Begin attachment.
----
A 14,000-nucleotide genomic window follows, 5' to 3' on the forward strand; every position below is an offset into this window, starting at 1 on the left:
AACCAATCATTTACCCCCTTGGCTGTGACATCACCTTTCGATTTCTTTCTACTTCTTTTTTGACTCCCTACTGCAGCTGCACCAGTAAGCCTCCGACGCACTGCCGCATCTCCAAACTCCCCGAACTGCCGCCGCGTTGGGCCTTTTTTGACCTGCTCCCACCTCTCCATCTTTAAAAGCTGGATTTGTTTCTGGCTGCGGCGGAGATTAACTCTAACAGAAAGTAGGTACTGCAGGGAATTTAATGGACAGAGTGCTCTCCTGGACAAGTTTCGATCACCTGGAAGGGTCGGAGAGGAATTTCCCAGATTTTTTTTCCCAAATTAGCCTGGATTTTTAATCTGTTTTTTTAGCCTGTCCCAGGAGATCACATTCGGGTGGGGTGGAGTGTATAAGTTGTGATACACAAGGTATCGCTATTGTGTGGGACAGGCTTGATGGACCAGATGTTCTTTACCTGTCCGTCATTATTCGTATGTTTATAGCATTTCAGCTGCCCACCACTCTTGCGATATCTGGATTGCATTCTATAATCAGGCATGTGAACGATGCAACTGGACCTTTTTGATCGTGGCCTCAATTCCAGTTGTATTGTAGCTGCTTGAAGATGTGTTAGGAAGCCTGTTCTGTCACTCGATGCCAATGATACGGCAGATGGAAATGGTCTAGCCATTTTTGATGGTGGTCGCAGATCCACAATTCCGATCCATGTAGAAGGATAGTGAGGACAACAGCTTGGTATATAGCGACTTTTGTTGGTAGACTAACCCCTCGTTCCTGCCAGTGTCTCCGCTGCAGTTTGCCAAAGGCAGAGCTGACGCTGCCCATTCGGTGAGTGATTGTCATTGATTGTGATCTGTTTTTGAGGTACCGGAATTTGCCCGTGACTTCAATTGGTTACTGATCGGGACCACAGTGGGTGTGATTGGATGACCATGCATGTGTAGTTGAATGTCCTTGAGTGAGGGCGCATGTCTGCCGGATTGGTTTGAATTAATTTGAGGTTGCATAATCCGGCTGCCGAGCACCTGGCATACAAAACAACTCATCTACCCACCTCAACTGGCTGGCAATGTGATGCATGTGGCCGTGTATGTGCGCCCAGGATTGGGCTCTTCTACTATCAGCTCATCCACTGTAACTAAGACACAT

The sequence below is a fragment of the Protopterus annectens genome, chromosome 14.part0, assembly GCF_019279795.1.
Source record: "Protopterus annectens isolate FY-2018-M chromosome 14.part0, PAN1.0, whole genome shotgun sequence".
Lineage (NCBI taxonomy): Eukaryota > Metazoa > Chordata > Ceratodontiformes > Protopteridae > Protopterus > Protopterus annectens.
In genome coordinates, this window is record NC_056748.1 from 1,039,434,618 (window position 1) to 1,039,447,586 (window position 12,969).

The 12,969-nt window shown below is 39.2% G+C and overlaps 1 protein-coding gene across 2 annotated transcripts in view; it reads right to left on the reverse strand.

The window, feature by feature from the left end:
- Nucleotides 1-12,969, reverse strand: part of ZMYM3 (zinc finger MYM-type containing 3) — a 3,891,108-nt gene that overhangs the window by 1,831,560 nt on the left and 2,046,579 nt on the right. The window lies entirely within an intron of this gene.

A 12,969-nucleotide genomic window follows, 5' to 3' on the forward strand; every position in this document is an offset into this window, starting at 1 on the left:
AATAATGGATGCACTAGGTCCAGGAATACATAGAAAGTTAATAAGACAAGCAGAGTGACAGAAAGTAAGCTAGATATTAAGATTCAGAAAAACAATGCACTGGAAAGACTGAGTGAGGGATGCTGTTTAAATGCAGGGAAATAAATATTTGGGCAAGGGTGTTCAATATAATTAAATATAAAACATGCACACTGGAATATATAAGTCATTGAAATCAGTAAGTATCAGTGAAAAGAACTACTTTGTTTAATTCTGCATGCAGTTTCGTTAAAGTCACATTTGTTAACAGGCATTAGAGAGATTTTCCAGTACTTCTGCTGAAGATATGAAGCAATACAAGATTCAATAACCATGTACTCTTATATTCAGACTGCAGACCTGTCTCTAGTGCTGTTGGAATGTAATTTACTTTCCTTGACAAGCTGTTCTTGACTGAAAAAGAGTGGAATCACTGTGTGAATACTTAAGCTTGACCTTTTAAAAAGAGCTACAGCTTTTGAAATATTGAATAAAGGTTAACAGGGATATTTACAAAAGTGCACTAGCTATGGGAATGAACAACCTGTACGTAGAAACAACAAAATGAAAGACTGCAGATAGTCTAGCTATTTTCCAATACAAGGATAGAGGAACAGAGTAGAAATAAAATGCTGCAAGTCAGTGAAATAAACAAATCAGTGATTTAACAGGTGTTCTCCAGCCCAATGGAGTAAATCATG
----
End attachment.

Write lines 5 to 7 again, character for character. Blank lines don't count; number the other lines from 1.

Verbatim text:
Lineage (NCBI taxonomy): Eukaryota > Metazoa > Chordata > Ceratodontiformes > Protopteridae > Protopterus > Protopterus annectens.
In genome coordinates, this window is record NC_056748.1 from 1,039,434,618 (window position 1) to 1,039,447,586 (window position 12,969).

The 12,969-nt window shown below is 39.2% G+C and overlaps 1 protein-coding gene across 2 annotated transcripts in view; it reads right to left on the reverse strand.